ASGM L082_GP49 Maison mère, Chapelle, cérémonie de profession perpétuelle, 1947.
The spiritual and architectural centrepiece of the Mother House, the Chapel of the Holy Cross hosted its first mass on December 1, 1878.
Residents who were otherwise separated by the building’s vast wings and floors came together within this impressive space. Services took place daily, and even those too frail or sick to pray in the pews could take part. Many infirmary rooms overlooked the chapel floor, allowing the bed-ridden to hear or see the ceremonies below. A closed-circuit television system was later installed to connect the entire building to its spiritual heart.
“There were always nuns seated in the chapel. All day.”
Sister Louiselle Ferland
When Concordia acquired the Mother House, the chapel was protected under Quebec heritage preservation laws, both as part of the wider Mother House complex, and in its own right. Religious symbols, stained glass windows, intricate woodwork and a strict no-noise policy maintain the space’s original, contemplative spirit. But in the Grey Nuns Reading Room, part of Concordia Library, today’s visitors sit at lamp-lit tables rather than pews, devoting themselves to enlightenment on all subjects. In the apse, where priests once orated, scholars now curl up in comfortable reading chairs.
ASGM L082_7Y20C Maison mère, Chapelle
Complete with private group-study rooms, this prestigious structure is popular among students and faculty alike. It stands out proudly among Concordia’s more contemporary facilities.
The rear balcony of the Grey Nuns Reading Room attests to the room’s ceremonial – and musical – heritage. There resides the chapel’s beautifully maintained organ, installed by world-renowned Quebec organ-builders Casavant-Fréres in 1892.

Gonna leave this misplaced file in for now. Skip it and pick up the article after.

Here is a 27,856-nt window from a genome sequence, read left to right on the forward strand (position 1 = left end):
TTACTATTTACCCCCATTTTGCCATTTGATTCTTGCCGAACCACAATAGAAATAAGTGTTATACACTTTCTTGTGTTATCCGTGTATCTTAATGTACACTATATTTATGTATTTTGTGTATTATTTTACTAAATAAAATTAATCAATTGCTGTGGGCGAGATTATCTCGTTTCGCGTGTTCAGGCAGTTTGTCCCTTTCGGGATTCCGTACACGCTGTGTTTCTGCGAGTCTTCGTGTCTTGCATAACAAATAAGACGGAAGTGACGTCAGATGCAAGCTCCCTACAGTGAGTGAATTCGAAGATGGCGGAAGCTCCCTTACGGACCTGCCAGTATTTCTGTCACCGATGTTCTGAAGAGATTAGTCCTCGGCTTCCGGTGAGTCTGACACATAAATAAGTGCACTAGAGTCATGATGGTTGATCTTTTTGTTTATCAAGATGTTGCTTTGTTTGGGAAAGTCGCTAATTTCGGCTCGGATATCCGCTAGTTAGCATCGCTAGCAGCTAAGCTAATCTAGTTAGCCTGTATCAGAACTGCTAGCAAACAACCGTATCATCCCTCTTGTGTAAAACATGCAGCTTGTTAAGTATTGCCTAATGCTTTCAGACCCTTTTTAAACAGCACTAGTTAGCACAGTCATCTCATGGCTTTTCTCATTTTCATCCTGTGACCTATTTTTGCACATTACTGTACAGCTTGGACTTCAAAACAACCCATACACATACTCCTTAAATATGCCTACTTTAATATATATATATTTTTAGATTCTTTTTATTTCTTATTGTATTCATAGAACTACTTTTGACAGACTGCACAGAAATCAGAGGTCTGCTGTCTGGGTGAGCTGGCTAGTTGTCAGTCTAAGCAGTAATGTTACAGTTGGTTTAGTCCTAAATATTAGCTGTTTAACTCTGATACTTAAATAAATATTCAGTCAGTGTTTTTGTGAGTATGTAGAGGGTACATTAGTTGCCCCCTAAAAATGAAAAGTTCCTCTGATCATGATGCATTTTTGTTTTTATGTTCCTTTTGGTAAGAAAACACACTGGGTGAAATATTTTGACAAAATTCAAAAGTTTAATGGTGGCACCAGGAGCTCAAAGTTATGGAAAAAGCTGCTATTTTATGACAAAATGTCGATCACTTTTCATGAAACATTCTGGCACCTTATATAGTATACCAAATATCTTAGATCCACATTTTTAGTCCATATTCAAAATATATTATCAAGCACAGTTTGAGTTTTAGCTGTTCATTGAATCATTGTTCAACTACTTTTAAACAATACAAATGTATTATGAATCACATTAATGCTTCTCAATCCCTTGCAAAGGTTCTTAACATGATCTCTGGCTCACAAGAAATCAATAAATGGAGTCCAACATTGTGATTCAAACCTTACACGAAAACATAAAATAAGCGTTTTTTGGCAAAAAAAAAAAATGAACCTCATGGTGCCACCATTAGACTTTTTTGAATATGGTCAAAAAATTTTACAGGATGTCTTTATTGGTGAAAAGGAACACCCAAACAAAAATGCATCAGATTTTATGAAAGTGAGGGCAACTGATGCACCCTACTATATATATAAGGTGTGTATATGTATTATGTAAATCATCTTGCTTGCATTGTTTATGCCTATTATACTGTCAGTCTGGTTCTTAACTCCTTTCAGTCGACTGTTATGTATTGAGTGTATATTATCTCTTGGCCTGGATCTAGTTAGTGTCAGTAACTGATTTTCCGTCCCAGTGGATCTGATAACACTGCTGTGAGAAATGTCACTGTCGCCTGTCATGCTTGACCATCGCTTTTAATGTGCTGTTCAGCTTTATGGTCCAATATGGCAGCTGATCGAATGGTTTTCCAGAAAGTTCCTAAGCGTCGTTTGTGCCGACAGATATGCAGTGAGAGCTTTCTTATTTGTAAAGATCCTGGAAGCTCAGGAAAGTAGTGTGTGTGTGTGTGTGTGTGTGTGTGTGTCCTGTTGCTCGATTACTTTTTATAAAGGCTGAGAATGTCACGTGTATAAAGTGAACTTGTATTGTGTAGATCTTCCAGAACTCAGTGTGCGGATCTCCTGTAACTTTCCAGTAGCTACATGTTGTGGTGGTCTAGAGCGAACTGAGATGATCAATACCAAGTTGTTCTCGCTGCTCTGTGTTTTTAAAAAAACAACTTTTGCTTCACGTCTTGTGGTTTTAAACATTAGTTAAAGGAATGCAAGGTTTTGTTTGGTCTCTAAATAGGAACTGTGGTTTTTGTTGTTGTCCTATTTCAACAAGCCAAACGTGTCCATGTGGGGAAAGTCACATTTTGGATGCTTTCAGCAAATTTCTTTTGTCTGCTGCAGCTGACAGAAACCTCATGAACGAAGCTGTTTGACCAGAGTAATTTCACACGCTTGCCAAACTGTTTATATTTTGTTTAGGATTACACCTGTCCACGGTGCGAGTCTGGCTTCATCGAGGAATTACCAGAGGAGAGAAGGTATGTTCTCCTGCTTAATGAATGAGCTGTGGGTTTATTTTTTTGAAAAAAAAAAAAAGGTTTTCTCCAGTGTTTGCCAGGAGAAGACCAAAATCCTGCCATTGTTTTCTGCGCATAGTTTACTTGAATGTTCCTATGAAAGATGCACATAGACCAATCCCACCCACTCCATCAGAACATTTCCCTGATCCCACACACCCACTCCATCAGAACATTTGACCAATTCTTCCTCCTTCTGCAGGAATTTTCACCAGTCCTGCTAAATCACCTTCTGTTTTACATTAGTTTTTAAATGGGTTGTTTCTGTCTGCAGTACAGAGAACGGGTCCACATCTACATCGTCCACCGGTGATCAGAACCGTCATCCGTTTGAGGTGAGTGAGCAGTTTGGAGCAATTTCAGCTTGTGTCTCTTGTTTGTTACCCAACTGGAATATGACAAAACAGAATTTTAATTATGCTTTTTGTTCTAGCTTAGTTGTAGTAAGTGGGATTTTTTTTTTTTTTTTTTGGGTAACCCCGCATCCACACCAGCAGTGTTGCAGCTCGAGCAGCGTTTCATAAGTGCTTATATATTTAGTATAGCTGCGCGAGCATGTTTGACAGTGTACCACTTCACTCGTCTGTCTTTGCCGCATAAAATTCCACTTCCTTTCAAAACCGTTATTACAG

The instrument was unveiled at a concert on December 24 that same year. Its oak case, still in fine shape for its age, was custom-built to complement the style of the chapel. The organ helped the Grey Nuns celebrate mass and other occasions with only minor modifications until 1922, when Casavant-Fréres replaced its inner mechanical system while preserving its pipework, oak case and structure. The original pipework, complete with stenciled-painting and lead façade, is especially interesting and characteristic of organs from the 1890s.
“[The sisters] were able to make adjustments in their musical performance without any problem because a nun, fundamentally, is someone who listens…They’re very attentive.”
Listen to the organ's rich sound
The organ today enjoys use for special occasions. A concert was performed to open the 2009 international conference at Concordia called Religious Houses: A Legacy. In this spirit it remains an eye-catching treasure for the university community.
Johann Pachelbel's Aria Quarta, played by Maurice Lauzon